When I started DMing D&D games 20 years ago, my approach was often very inflexible.
Now, in general, I wouldn’t say I am much of a control freak in other aspects of my life. But when it came to writing adventures, I wanted a bit of security. My dungeons were linear. My notes were thorough. I would stress myself out by trying to predict what the players would do and plan for multiple scenarios at a time. Instead of presenting players with real choices, I would play things safe, offering false choices that ultimately led to the same endpoints. Maybe this chimes with you.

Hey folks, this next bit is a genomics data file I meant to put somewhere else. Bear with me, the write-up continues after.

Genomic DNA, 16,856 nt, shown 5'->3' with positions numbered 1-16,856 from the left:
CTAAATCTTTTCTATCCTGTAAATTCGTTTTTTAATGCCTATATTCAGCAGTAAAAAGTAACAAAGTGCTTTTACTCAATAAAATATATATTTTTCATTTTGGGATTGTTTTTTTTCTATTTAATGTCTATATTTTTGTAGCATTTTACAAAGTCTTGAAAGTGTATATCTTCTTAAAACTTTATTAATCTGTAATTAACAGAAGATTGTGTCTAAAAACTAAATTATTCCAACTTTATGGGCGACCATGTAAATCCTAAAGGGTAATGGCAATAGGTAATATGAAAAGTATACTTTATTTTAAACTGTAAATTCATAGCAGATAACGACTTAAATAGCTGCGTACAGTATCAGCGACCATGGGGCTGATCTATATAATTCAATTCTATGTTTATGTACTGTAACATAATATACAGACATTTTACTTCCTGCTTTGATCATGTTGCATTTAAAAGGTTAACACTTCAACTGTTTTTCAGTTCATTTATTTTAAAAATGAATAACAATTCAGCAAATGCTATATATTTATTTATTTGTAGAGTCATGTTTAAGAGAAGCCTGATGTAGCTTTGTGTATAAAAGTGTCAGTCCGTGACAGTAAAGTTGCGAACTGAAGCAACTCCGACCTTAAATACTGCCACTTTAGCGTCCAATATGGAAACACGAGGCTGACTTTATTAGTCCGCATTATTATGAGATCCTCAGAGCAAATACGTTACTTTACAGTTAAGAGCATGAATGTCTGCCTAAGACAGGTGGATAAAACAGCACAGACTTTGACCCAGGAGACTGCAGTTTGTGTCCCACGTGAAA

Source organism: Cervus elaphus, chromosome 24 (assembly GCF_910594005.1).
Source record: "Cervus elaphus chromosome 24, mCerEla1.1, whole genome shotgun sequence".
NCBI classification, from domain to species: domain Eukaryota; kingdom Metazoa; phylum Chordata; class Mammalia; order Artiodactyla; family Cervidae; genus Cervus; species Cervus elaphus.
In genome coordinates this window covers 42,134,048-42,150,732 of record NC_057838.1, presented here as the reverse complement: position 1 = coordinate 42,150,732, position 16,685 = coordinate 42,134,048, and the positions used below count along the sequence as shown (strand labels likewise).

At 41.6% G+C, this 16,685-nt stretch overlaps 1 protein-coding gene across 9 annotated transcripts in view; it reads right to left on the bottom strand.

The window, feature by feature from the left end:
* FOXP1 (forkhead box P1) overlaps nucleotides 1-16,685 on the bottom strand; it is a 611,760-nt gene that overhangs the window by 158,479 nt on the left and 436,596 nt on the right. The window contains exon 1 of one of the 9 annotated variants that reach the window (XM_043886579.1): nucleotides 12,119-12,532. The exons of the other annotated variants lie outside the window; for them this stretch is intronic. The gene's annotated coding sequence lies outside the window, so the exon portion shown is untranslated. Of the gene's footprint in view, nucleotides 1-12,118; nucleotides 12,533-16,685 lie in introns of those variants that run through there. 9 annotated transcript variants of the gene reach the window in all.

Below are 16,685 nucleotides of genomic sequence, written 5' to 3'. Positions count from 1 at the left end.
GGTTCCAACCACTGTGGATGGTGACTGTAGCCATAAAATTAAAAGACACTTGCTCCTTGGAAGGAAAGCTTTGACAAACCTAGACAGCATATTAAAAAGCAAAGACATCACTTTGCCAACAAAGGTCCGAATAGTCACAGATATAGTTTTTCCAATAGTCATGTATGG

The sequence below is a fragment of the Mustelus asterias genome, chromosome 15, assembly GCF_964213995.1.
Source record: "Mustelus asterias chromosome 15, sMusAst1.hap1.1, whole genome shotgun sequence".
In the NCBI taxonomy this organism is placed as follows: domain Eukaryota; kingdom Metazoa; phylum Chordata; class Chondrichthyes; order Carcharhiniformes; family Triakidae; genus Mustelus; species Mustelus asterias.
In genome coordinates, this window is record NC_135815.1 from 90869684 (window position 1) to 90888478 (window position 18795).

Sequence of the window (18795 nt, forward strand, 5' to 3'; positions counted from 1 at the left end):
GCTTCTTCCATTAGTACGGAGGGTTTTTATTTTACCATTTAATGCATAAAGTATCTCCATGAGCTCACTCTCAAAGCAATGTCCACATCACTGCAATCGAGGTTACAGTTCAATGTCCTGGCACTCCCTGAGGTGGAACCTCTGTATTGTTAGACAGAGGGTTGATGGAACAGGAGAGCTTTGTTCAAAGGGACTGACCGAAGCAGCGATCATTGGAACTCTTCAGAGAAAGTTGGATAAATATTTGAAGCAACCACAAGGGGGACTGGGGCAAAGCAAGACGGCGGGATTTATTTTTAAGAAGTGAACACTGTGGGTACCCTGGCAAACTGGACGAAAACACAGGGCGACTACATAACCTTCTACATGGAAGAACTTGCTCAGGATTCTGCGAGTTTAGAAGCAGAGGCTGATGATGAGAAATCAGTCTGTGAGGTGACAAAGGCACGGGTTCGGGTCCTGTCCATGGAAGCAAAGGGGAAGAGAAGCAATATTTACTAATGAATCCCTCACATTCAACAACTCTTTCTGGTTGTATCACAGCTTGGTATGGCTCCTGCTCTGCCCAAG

There are several reasons we do this, but fundamentally, we do it because it’s what we are used to. When we read novels or watch films, what we see is a plot: a carefully structured sequence of cause and effect; a series of interrelated events (because x, y). Fundamentally, roleplaying games don’t work like this. For one, RPGs are not edited. In an RPG, we tell stories in real time. We don’t get a chance to go back and tweak things. We don’t get to plan ahead much, either: you can plan the first scene, but after that, the story gets unpredictable. Secondly, RPGs are collaborative. It’s not the DM’s story: it’s the table’s story. Writing an entire adventure ahead of time is an exercise in solipsism. And yet many DMs do it, and not just new ones. If you’ve never played an RPG before, you will find it completely different to any other artform you are familiar with – and it’s tempting to fall back to what you know. Plots.